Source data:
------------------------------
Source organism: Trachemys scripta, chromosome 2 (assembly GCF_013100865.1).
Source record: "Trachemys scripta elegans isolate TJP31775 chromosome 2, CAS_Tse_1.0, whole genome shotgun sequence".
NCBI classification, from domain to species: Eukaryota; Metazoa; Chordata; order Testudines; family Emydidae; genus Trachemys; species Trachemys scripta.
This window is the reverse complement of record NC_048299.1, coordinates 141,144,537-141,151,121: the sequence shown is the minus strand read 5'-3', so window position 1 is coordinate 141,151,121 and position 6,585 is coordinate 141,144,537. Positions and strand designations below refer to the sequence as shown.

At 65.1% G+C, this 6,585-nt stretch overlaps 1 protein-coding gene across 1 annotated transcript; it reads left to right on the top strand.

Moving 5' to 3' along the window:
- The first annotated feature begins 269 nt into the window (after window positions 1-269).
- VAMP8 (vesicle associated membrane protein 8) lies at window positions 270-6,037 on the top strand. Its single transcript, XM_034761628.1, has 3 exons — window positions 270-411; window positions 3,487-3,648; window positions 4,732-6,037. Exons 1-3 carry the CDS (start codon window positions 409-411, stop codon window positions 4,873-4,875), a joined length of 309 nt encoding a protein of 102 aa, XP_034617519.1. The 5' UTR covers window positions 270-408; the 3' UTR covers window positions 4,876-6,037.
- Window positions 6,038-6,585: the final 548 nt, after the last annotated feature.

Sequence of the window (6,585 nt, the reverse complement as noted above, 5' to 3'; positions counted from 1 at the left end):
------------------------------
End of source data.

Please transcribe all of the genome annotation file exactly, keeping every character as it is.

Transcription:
Source organism: Trachemys scripta, chromosome 2 (assembly GCF_013100865.1).
Source record: "Trachemys scripta elegans isolate TJP31775 chromosome 2, CAS_Tse_1.0, whole genome shotgun sequence".
NCBI classification, from domain to species: Eukaryota; Metazoa; Chordata; order Testudines; family Emydidae; genus Trachemys; species Trachemys scripta.
This window is the reverse complement of record NC_048299.1, coordinates 141,144,537-141,151,121: the sequence shown is the minus strand read 5'-3', so window position 1 is coordinate 141,151,121 and position 6,585 is coordinate 141,144,537. Positions and strand designations below refer to the sequence as shown.

At 65.1% G+C, this 6,585-nt stretch overlaps 1 protein-coding gene across 1 annotated transcript; it reads left to right on the top strand.

Moving 5' to 3' along the window:
- The first annotated feature begins 269 nt into the window (after window positions 1-269).
- VAMP8 (vesicle associated membrane protein 8) lies at window positions 270-6,037 on the top strand. Its single transcript, XM_034761628.1, has 3 exons — window positions 270-411; window positions 3,487-3,648; window positions 4,732-6,037. Exons 1-3 carry the CDS (start codon window positions 409-411, stop codon window positions 4,873-4,875), a joined length of 309 nt encoding a protein of 102 aa, XP_034617519.1. The 5' UTR covers window positions 270-408; the 3' UTR covers window positions 4,876-6,037.
- Window positions 6,038-6,585: the final 548 nt, after the last annotated feature.

Sequence of the window (6,585 nt, the reverse complement as noted above, 5' to 3'; positions counted from 1 at the left end):